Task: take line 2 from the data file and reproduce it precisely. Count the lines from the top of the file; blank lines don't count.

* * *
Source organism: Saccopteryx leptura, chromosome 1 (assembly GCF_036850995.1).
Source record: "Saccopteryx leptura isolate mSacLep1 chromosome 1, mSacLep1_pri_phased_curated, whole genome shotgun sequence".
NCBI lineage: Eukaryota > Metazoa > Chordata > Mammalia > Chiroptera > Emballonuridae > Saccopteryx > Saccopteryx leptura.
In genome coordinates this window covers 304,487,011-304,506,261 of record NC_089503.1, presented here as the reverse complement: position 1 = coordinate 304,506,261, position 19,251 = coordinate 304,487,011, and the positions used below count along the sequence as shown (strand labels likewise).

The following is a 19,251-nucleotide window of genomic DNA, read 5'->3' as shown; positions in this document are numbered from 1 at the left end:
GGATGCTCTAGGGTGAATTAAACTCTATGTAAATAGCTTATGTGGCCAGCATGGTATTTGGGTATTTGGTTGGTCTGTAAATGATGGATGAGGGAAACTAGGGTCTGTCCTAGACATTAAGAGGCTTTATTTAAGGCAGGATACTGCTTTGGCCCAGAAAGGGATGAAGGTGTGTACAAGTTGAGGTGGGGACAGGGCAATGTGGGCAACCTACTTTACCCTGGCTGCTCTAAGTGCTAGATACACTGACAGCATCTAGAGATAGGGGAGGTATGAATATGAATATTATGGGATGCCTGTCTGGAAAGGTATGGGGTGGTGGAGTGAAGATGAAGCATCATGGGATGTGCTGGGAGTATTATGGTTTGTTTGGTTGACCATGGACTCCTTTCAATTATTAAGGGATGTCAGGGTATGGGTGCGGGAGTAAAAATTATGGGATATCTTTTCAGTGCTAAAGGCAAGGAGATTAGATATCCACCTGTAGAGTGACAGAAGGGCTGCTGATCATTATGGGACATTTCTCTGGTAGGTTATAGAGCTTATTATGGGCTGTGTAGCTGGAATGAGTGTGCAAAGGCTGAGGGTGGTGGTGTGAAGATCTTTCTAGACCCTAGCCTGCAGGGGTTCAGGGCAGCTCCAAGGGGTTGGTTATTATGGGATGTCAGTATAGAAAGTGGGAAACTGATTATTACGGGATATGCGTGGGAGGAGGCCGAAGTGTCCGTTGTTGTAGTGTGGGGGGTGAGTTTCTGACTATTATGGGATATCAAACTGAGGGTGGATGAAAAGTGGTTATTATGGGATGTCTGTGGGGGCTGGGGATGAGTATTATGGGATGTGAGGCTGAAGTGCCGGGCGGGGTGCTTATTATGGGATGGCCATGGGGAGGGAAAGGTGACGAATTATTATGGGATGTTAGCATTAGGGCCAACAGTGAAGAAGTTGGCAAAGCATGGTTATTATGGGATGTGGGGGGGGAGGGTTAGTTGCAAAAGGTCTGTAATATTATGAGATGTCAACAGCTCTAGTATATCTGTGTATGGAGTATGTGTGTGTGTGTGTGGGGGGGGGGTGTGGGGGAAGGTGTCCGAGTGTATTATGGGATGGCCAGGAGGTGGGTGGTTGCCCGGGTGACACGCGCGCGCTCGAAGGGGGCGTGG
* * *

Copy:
Source record: "Saccopteryx leptura isolate mSacLep1 chromosome 1, mSacLep1_pri_phased_curated, whole genome shotgun sequence".